Publication Date

2015

Abstract

Most people with psychosis and schizophrenia experience auditory hallucinations, particularly the hearing of voices. A common cause of frustration and alienation for consumers is the lack of understanding by therapists, family members and caregivers, who find it difficult to relate to the consumers’ experiences. The purpose of this study is to examine and evaluate whether students’ participation in a simulated auditory hallucination will increase their understanding and knowledge about psychosis and auditory hallucinations. The design method consisted of a lecture on psychosis and schizophrenia disorders, followed by a simulation of auditory hallucinations using iPods. Students’ knowledge and perceptions of psychosis and hallucinations was assessed using quasi-experimental pre-post matched-design questionnaires. The questionnaire was divided into two parts, the first comprised closed questions to assess students’ knowledge, and the second part consisted of open-ended questions to collect information about students’ perceptions of auditory hallucinations. The results confirmed that students’ knowledge of psychosis and hallucination increased following the teaching session and simulation is a useful tool to prepare students for clinical placements in mental health practice.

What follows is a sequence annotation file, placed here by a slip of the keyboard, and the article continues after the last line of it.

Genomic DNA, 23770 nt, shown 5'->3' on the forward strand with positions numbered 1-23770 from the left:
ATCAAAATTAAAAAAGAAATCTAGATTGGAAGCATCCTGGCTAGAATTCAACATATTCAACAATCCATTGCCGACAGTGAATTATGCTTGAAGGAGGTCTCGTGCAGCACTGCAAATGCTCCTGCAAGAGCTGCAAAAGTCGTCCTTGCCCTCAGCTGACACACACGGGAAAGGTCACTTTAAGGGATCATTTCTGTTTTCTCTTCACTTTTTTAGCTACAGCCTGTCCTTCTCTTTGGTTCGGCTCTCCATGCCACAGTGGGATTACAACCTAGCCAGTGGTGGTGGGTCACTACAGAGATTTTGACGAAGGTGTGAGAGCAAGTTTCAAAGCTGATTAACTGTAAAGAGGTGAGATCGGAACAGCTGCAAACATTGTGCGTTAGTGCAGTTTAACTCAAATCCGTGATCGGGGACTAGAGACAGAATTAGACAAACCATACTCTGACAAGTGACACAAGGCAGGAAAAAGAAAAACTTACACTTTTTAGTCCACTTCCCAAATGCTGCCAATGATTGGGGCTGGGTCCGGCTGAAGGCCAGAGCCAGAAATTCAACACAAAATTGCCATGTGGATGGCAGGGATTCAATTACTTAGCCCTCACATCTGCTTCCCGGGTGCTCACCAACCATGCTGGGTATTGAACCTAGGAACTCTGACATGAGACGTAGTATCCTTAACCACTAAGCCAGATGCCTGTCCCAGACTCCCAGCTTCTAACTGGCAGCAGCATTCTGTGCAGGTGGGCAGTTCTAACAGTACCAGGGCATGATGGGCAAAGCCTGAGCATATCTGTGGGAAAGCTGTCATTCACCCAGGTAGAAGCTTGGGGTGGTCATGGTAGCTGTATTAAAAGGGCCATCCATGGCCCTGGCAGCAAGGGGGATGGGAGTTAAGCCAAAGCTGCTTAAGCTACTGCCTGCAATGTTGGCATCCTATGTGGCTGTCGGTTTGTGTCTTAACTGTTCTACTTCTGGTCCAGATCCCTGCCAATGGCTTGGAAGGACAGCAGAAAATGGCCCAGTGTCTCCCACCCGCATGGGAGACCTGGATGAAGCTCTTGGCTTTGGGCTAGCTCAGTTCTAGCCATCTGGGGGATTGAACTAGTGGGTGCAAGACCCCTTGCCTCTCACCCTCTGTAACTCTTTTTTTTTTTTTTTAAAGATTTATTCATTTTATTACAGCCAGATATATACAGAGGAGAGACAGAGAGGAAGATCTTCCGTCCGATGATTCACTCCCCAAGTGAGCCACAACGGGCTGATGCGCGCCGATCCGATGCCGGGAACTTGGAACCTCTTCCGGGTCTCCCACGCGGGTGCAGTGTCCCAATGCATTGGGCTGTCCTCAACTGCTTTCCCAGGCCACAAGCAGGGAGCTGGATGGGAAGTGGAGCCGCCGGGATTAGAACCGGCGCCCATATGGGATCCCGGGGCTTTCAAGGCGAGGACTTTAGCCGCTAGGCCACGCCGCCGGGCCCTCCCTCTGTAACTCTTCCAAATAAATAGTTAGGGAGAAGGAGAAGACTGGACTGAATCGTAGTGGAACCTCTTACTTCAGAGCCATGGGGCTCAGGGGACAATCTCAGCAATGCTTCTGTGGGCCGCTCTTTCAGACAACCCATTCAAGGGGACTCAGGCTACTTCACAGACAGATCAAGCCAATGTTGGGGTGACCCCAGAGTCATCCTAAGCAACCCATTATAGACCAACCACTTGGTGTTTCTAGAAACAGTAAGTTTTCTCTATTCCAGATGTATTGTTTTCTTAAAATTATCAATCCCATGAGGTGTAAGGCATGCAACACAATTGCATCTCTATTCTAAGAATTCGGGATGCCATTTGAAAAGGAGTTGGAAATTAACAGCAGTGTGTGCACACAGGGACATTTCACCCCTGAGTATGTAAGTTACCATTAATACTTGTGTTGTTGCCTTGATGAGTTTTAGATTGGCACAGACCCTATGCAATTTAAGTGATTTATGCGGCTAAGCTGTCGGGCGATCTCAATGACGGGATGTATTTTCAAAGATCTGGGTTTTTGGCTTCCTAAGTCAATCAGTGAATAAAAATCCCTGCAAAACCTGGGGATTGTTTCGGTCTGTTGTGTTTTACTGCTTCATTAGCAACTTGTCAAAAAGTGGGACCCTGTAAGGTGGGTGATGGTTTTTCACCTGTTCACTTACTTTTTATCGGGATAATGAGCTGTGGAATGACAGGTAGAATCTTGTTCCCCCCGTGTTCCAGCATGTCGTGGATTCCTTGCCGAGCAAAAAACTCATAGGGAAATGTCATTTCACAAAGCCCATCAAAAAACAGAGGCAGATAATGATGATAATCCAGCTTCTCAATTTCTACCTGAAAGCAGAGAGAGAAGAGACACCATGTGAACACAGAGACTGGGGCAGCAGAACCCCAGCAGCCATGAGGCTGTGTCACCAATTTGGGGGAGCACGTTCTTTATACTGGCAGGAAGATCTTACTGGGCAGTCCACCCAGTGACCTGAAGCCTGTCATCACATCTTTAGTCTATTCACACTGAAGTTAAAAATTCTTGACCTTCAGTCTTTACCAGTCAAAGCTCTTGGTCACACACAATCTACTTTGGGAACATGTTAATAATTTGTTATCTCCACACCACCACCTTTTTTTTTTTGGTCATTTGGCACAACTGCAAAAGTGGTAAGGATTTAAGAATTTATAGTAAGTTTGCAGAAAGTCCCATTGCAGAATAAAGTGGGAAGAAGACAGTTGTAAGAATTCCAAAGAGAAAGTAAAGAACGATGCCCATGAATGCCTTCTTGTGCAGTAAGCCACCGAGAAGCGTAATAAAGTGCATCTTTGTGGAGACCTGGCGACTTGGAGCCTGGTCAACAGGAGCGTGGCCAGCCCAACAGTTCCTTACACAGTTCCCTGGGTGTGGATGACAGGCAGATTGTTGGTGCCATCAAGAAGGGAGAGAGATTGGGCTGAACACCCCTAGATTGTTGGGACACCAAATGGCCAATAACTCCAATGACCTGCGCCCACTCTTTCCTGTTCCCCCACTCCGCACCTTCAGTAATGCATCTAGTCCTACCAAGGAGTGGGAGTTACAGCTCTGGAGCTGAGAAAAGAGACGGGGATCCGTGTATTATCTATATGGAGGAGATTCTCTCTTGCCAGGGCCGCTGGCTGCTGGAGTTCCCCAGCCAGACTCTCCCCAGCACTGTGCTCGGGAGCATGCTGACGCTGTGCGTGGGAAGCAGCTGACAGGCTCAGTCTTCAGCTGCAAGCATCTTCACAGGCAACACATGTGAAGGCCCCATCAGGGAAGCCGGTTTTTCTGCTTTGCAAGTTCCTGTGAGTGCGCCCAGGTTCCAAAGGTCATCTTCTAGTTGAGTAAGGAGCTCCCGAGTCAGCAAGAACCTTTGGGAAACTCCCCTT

Document Type

Journal Article

Access Rights

ERA Access

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